I was tempted to make the Cornish buns again to see if I could improve on the texture, but in the end I decided to make a Scandinavian version from Signe Johansen’s beautiful new book, Scandilicious Baking. These handsome s-shaped buns are a variation on the “Lussekatter” eaten in Scandinavia to mark Santa Lucia day on 13th December. As well as the traditional saffron, Johansen has scented them with cardamom (for which she confesses an obsession that I can certainly identify with), and has studded them with dried sour cherries rather than raisins. She suggests eating them warm with a glass of cold milk, hot chocolate or mulled wine, all of which sound delicious. I can tell you that they are lovely cold, spread with butter and apricot jam.

Johansen has published the recipe on her blog, but I wouldn’t let that stop you buying the book. It is full of tempting and beautifully photographed recipes. How do you like the sound of oatbran flatbreads with cardamom sugar (there’s a lot of cardamom in this book!), or custard and coconut buns, or spiced baked barley pudding, or lemon nutmeg madeleines? My next bake from this book will be the marvelously named Swedish Sirapslimpa bread, a light rye loaf flavoured with treacle, aniseed, fennel and orange. What a combination!

Footnote

Saffron is reputed to be the most expensive spice in the world. Admittedly I bought a premium brand, but at £4 for 0.4g it worked at £10,000 a kilo!

The round up of entries for Fresh from the Oven will be hosted by Claire at Purely Food and will be available from 1st September 2012. My thanks as ever to Claire and Michelle for running this event, and to Sally for setting an excellent challenge.

Tre tipi di pane allo zafferano

Il pane allo zafferano è una specialità della Cornovaglia, la contea, anche ducato, che si trova nell’estremità della stretta penisola sud-occidentale della Gran Bretagna. Amo la Cornovaglia come pochi altri luoghi del mondo, mi piacciono i Cornish Pasties (pasticci semicircolari che nel passato nutrivano i minatori di stagno), mi piace la clotted cream (panna densa, dorata, con una crosta) ed i “cream teas” che la usano. E naturalmente mi piace il pane allo zafferano, con il suo colore impressionante e il sapore ricco ma sottile. È buono con la clotted cream, con il burro, con la marmellata, tostato o no. Spero che piacerà anche a voi.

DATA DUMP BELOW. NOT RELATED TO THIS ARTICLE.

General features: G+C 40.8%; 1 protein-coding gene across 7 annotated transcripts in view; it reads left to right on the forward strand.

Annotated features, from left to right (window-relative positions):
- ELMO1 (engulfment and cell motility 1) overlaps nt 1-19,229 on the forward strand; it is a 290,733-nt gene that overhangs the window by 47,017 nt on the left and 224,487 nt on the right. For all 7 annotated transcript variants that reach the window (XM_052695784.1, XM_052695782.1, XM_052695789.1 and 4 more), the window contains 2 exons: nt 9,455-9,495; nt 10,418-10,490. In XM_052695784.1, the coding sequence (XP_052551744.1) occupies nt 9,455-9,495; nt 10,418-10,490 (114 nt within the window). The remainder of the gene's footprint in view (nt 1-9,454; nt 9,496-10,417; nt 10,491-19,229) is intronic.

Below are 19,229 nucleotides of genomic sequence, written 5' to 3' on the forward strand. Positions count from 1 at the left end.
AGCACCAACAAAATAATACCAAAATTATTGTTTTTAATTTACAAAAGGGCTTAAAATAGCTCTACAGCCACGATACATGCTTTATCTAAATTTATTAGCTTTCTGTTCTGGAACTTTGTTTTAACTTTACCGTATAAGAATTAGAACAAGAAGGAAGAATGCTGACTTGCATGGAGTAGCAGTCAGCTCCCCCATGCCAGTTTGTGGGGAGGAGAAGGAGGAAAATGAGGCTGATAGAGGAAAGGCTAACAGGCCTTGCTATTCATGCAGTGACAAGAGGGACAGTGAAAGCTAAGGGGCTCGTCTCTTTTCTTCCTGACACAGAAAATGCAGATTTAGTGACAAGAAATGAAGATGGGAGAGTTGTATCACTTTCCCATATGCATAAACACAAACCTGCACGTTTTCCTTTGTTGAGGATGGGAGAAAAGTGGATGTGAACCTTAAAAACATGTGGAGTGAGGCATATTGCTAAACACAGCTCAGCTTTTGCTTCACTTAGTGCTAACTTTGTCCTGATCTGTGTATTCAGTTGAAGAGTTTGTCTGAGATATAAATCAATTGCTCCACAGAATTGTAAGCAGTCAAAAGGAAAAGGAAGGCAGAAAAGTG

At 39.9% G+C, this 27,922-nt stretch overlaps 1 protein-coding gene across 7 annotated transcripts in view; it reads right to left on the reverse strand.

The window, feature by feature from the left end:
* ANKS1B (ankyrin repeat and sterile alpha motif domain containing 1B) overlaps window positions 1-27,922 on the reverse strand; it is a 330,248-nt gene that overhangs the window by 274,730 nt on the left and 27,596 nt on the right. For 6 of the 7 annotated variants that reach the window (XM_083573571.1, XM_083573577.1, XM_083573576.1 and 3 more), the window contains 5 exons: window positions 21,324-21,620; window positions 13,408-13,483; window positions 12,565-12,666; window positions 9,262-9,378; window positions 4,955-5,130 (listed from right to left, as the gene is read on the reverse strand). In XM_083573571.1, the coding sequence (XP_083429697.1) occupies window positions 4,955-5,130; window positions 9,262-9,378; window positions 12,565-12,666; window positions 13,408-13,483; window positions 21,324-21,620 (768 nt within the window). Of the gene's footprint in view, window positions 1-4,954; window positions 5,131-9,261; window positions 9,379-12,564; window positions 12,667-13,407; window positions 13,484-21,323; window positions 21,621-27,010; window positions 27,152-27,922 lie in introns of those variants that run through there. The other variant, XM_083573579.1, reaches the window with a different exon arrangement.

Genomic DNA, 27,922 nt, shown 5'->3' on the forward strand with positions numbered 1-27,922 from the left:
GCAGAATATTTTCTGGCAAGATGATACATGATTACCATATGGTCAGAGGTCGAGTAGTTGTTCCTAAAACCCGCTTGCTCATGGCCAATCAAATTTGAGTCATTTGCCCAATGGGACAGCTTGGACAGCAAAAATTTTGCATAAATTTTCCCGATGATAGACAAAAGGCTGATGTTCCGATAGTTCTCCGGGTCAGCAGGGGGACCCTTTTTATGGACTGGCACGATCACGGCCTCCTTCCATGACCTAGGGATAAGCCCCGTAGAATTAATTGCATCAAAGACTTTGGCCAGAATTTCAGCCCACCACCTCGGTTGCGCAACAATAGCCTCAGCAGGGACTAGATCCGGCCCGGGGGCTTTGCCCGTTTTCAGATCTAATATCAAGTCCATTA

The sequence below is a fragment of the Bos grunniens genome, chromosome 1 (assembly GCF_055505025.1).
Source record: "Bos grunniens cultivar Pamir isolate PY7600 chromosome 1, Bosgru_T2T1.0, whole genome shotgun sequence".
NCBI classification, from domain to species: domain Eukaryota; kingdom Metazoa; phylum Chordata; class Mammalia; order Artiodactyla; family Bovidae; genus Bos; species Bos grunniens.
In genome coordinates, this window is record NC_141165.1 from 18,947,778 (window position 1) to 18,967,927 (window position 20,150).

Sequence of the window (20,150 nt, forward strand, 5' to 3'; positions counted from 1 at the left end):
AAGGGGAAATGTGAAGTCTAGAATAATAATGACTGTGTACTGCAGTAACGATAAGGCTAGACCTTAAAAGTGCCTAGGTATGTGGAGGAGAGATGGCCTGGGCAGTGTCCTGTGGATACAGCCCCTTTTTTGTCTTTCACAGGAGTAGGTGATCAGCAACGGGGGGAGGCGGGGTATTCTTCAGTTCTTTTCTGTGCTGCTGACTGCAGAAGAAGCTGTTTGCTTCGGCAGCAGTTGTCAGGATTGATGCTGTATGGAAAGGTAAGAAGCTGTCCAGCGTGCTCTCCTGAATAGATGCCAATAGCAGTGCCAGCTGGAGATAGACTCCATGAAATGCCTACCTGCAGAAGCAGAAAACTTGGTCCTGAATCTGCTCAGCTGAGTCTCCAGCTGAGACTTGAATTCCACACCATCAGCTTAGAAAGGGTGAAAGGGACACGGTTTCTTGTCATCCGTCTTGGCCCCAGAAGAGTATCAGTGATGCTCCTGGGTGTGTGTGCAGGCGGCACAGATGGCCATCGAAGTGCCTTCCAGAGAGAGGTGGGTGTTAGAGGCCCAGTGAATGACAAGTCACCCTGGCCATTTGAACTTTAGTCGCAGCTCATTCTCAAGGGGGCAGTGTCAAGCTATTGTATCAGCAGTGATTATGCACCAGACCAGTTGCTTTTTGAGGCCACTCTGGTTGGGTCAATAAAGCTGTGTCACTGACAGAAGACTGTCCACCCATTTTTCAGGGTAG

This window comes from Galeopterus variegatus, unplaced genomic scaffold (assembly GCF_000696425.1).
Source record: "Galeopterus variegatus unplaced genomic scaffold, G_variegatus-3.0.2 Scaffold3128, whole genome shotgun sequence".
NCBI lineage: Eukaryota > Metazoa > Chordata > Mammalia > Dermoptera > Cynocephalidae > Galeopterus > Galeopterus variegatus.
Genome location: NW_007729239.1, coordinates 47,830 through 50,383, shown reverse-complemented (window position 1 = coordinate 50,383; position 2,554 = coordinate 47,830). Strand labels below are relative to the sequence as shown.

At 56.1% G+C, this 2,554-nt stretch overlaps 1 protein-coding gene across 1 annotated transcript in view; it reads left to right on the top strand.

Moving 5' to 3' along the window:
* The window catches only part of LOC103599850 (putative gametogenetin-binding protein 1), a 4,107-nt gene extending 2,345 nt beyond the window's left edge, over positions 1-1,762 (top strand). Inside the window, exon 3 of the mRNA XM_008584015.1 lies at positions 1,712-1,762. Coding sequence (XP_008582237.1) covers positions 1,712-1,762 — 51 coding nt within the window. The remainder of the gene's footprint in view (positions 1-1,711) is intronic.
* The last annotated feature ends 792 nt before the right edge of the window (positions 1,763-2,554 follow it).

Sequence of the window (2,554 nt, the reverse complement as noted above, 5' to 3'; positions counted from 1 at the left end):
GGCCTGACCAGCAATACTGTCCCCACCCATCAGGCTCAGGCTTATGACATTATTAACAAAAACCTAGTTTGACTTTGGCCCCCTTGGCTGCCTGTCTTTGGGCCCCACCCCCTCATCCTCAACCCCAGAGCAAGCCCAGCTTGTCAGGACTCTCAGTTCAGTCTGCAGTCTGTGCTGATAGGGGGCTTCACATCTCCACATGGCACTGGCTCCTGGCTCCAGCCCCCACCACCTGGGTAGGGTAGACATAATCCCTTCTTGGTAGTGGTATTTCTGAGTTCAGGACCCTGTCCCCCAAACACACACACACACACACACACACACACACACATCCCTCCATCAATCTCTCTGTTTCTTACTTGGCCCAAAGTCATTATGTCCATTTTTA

Per 12 panini ROTONDI o 2 pani

La ricetta per i panini a forma di esse (chiamati di Santa Lucia) si trova sul sito di Scandilicious (in inglese).

  • Un pizzico grande di filamenti di zafferano (vedi foto sopra)
  • 1 cucchiaio di acqua bollente
  • 150ml di latte
  • 125 g di burro non salato
  • 100 ml d’acqua
  • 600 g di farina bianca per pane
  • 5 g di sale marino fine
  • 7g di lievito di birra secco di azione veloce
  • 85 g di zucchero semolato
  • 1 uovo medio
  • 200 g di uva passa
  • 2 cucchiai di miele per la glassa (facoltativo)
  • 2 teglie foderate con carta da forno o due stampi per pane di 500g ben unta con burro fuso. Meglio se avete stampi bassi e lunghi.

Schiacciare i fili di zafferano in un mortaio poi trasferirli ad una piccola ciotola e versarvi sopra l’acqua bollente. Lasciar riposare per almeno un’ora per tirare il colore e il sapore dallo zafferano.

Portare il latte ad ebollizione. Sciogliere il burro nel latte quindi aggiungere l’acqua insieme allo zafferano e la sua acqua. Se la miscela non è tiepida, lasciarla raffreddare.

In una grande ciotola, mescolare la farina, il sale, il lievito e lo zucchero. Aggiungere il latte e l’uovo e mescolare bene.

Trasferire l’impasto sul piano di lavoro non infarinato. Impastare per 5-10 minuti fino a che diventa liscio ed elastico. Per ultimo, incorporare l’uva passa.

Rimettere l’impasto nella ciotola, coprire, e lasciare in un luogo caldo fino a quando si raddoppia. Ci vorrà forse due ore o anche di più.

Dopo la lievitazione, trasferire l’impasto sul piano spolverato con un poco di farina e schiacciarlo delicatamente.

Per fare i panini, dividere l’impasto in 12 e formare delle palle. Appiattirle leggermente e mettere sulle teglie, lasciando almeno 3cm tra loro.

Per fare i pani, prendere metà della pasta, dividerlo in 7 parti uguali e fare delle palline. Mettere nel stampo come mostrato nella foto di sopra. Ripetere con il resto dell’impasto.

Coprire i pani/panini e lasciare raddoppiare. Anche questa lievitazione potrebbe essere molto lenta.

Preriscaldare il forno a 220C (ridurre per forno ventilato).

Cuocere i panini per circa 15-20 minuti, i pani per circa 30 minuti, o finché saranno ben dorati. Se colpiti sul fondo dovrebbero suonare vuoti.

Per la glassa, mettere due cucchiai di miele e uno cucchiaio di acqua in una padella e portare a ebollizione. Spennellare i pani/panini due volte con la glassa mentre sono ancora caldi.